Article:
How this organization adapted to changing conditions caused by COVID-19:

Page Ahead staff worked remotely from March 2020 through May 2021, rotating shifts in the office so someone was always here to receive mail, packages, and book donations. As of June 2021, Page Ahead is back to normal office operations, though we require proof of vaccination from staff and volunteers.


Innovations the organization intends to continue permanently after the pandemic:

We launched one effort in direct response to the pandemic and how school and library closures further complicated kids' book access: our Book Oasis project installs, maintains, and refills Little Free Libraries in "book desert" neighborhoods across Seattle. Custom designed for little browsers (including shelves lower to the ground that face picture books out), Book Oases have become an important source of new children's books for communities where public libraries and school libraries have been inaccessible. Even as schools and libraries begin to reopen, we will continue our Book Oasis project. Additionally, for our Story Leaders preschool program, we will continue providing videos of each book in both English and Spanish, because we have discovered that the videos are a wonderful way to demonstrate the shared-reading techniques that are central to Story Leaders' success to both teachers and families.


Historical Ratings

Date PublishedForm 990 FYEOverall ScoreOverall Rating
Rating Version: 2.1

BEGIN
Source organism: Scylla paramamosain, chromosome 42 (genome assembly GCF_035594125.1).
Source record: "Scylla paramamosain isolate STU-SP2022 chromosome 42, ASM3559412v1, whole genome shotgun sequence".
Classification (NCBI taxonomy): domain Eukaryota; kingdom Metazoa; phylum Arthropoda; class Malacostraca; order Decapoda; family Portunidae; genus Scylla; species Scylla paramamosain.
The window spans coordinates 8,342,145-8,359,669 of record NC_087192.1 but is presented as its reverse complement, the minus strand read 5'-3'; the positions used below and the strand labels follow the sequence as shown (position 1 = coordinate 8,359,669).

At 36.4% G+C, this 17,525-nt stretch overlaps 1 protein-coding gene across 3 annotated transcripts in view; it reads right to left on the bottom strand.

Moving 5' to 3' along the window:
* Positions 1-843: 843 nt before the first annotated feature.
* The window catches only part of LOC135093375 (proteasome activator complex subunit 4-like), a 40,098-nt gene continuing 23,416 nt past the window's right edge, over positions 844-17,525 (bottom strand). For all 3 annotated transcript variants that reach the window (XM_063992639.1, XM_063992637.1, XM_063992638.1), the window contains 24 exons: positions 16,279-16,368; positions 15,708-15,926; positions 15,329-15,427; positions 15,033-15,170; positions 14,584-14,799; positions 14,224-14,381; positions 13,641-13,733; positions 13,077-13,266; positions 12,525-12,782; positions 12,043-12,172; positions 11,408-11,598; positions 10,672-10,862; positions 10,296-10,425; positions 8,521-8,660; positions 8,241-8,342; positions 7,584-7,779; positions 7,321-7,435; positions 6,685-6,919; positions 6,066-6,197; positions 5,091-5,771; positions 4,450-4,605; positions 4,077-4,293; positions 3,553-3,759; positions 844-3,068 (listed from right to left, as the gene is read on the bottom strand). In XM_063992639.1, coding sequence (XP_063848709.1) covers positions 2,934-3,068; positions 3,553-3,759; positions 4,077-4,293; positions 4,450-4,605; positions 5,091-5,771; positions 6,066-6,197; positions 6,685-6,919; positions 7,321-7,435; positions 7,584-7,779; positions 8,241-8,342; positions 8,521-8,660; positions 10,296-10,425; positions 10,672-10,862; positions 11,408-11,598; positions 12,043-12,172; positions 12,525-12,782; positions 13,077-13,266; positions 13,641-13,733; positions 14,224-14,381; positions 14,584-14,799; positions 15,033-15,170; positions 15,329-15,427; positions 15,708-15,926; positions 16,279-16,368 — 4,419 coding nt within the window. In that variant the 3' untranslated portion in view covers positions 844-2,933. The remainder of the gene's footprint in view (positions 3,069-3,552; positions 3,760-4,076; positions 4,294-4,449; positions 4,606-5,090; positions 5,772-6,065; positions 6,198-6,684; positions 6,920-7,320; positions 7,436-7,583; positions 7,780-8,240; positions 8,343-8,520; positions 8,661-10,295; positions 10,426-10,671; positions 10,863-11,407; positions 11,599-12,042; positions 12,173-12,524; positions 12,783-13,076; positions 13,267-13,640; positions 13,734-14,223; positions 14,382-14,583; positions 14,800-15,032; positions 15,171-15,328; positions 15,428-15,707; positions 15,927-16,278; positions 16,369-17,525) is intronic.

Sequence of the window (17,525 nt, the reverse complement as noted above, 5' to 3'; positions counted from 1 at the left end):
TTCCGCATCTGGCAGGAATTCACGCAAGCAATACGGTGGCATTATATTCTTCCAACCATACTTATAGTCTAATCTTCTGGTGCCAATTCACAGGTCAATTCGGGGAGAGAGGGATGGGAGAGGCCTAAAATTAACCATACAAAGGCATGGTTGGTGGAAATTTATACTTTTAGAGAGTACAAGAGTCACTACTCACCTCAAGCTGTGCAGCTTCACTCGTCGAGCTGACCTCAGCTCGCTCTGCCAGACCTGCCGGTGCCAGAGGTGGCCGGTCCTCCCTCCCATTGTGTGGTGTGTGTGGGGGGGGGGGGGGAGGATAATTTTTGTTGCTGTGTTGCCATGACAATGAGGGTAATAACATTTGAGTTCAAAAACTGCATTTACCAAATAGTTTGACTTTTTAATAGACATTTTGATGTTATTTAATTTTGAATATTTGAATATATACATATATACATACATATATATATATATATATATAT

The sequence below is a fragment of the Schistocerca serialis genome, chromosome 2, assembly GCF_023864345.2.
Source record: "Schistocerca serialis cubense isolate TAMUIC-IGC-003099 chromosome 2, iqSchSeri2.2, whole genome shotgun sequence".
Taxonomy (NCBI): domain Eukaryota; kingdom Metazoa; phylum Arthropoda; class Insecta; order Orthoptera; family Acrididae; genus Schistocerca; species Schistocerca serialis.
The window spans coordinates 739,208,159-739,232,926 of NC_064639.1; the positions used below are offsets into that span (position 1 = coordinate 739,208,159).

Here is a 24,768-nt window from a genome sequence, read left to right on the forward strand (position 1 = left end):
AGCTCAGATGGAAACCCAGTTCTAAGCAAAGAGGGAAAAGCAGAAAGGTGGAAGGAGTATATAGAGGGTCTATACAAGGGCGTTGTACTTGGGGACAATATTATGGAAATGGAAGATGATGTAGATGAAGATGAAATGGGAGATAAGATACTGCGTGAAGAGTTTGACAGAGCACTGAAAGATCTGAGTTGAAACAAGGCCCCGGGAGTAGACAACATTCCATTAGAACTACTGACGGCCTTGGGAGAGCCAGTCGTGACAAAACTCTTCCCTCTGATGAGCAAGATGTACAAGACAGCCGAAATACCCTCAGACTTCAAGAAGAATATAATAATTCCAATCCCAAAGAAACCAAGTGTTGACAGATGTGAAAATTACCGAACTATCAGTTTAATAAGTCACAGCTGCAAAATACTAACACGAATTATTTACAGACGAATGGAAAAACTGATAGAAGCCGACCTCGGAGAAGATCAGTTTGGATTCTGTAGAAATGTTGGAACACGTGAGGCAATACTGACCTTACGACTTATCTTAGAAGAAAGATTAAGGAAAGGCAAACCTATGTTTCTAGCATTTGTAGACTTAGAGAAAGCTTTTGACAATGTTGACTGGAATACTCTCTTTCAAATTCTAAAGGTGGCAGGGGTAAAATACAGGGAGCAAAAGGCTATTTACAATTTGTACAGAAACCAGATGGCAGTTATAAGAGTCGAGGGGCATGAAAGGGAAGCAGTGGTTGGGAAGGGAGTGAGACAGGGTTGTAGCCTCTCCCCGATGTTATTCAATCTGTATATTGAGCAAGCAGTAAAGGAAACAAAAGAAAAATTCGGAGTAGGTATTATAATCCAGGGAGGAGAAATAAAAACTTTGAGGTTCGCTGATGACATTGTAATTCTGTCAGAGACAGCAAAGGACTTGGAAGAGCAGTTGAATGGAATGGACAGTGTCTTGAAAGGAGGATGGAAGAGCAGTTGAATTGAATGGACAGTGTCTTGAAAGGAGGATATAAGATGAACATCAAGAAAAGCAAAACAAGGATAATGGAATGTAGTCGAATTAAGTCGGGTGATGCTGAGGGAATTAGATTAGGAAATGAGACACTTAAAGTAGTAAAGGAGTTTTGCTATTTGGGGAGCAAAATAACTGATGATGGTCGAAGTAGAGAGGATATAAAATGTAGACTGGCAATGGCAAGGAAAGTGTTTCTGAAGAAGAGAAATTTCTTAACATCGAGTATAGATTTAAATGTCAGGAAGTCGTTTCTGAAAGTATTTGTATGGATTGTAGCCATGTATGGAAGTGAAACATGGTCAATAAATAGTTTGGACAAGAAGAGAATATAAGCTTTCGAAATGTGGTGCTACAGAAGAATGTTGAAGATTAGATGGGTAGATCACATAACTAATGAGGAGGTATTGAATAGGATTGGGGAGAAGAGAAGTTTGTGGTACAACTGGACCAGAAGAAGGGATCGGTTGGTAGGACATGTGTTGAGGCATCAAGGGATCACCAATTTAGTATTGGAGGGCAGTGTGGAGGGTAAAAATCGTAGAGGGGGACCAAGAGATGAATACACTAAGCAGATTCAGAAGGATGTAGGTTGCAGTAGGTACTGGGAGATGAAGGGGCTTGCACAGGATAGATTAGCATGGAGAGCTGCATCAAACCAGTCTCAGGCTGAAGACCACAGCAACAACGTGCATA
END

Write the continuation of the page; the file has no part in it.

5/1/20212019 93.09
12/1/20192018 97.98
2/1/20192017 95.97
3/1/20182016 93.50
12/1/20172016 92.91

This organization received multiple star ratings within this fiscal year, due to an update to it's Accountability and Transparency data and/or the receipt of an amended Form 990.

11/1/20162015 89.90
6/1/20162014 90.23
Rating Version: 2.0
2/1/20162014 82.66
11/1/20152014 81.21
11/1/20142013 82.99
10/1/20132012 82.10
7/1/20122011 90.48
12/1/20112010 91.43
9/20/20112009 89.76
Rating Version: 1.0
9/1/20102009 85.33
9/1/20092008 83.64
10/1/20082007 72.90
9/1/20072006 74.04
5/1/20072005 78.74

...   Impact & Results


This score estimates the actual impact a nonprofit has on the lives of those it serves, and determines whether it is making good use of donor resources to achieve that impact.


Impact & Results Score

Not Currently Scored

Page Ahead Children's Literacy Program cannot currently be evaluated by our Encompass Rating Impact & Results methodology because either (A) it is eligible, but we have not yet received data; (B) we have not yet developed an algorithm to estimate its programmatic impact; (C) its programs are not direct services; or (D) it is not heavily reliant on contributions from individual donors.

Note: The absence of a score does not indicate a positive or negative assessment, it only indicates that we have not yet evaluated the organization.

Learn more about Impact & Results.

Do you work at Page Ahead Children's Literacy Program? Join the waitlist for an updated Impact & Results score.


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Additional Information

Unscored

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Largest Programs

Largest Programs



Page Ahead Children's Literacy Program reported its three largest programs on its FY 2019 Form 990 as:


$618,297

Spent in most recent FY

73%

Percent of program expenses


BOOK UP SUMMER: EVERY SUMMER, WHILE STUDENTS FROM AFFLUENT FAMILIES MAKE PROGRESS ON THEIR READING SKILLS, STUDENTS FROM LOW-INCOME FAMILIES LOSE GROUND. THE EFFECTS OF SUMMER LEARNING LOSS ARE CUMULA ... (More)


$70,602

Spent in most recent FY

8%

Percent of program expenses


STORY LEADERS: OVER THE COURSE OF A YEAR, LOW-INCOME CHILDREN HEAR 8 MILLION FEWER WORDS THAN CHILDREN FROM AFFLUENT FAMILIES. STORY LEADERS AIMS TO CLOSE THIS WORD GAP BY EMPOWERING HIGH-NEED FAMILIE ... (More)